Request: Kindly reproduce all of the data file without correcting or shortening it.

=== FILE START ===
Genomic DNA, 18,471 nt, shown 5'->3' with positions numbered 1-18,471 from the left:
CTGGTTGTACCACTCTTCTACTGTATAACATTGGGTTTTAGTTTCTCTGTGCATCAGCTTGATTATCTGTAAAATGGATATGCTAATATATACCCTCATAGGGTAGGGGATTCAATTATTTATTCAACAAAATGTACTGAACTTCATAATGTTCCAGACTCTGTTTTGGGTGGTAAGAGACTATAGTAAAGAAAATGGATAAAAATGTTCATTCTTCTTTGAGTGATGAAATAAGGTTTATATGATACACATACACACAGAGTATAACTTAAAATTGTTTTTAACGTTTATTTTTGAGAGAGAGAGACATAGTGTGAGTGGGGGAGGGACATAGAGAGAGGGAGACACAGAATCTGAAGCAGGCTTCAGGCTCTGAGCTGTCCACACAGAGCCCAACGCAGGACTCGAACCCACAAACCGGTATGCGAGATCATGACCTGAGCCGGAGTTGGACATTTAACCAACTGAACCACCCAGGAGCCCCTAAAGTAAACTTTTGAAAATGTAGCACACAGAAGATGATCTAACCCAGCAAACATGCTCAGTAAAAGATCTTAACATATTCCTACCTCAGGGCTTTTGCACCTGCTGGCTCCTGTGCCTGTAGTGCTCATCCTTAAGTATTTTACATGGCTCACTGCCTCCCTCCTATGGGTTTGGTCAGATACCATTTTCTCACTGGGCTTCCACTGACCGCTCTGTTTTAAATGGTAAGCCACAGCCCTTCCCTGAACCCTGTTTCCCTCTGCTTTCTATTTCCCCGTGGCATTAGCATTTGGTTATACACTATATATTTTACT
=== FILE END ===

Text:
Genomic DNA, 18,471 nt, shown 5'->3' with positions numbered 1-18,471 from the left:
CTGGTTGTACCACTCTTCTACTGTATAACATTGGGTTTTAGTTTCTCTGTGCATCAGCTTGATTATCTGTAAAATGGATATGCTAATATATACCCTCATAGGGTAGGGGATTCAATTATTTATTCAACAAAATGTACTGAACTTCATAATGTTCCAGACTCTGTTTTGGGTGGTAAGAGACTATAGTAAAGAAAATGGATAAAAATGTTCATTCTTCTTTGAGTGATGAAATAAGGTTTATATGATACACATACACACAGAGTATAACTTAAAATTGTTTTTAACGTTTATTTTTGAGAGAGAGAGACATAGTGTGAGTGGGGGAGGGACATAGAGAGAGGGAGACACAGAATCTGAAGCAGGCTTCAGGCTCTGAGCTGTCCACACAGAGCCCAACGCAGGACTCGAACCCACAAACCGGTATGCGAGATCATGACCTGAGCCGGAGTTGGACATTTAACCAACTGAACCACCCAGGAGCCCCTAAAGTAAACTTTTGAAAATGTAGCACACAGAAGATGATCTAACCCAGCAAACATGCTCAGTAAAAGATCTTAACATATTCCTACCTCAGGGCTTTTGCACCTGCTGGCTCCTGTGCCTGTAGTGCTCATCCTTAAGTATTTTACATGGCTCACTGCCTCCCTCCTATGGGTTTGGTCAGATACCATTTTCTCACTGGGCTTCCACTGACCGCTCTGTTTTAAATGGTAAGCCACAGCCCTTCCCTGAACCCTGTTTCCCTCTGCTTTCTATTTCCCCGTGGCATTAGCATTTGGTTATACACTATATATTTTACT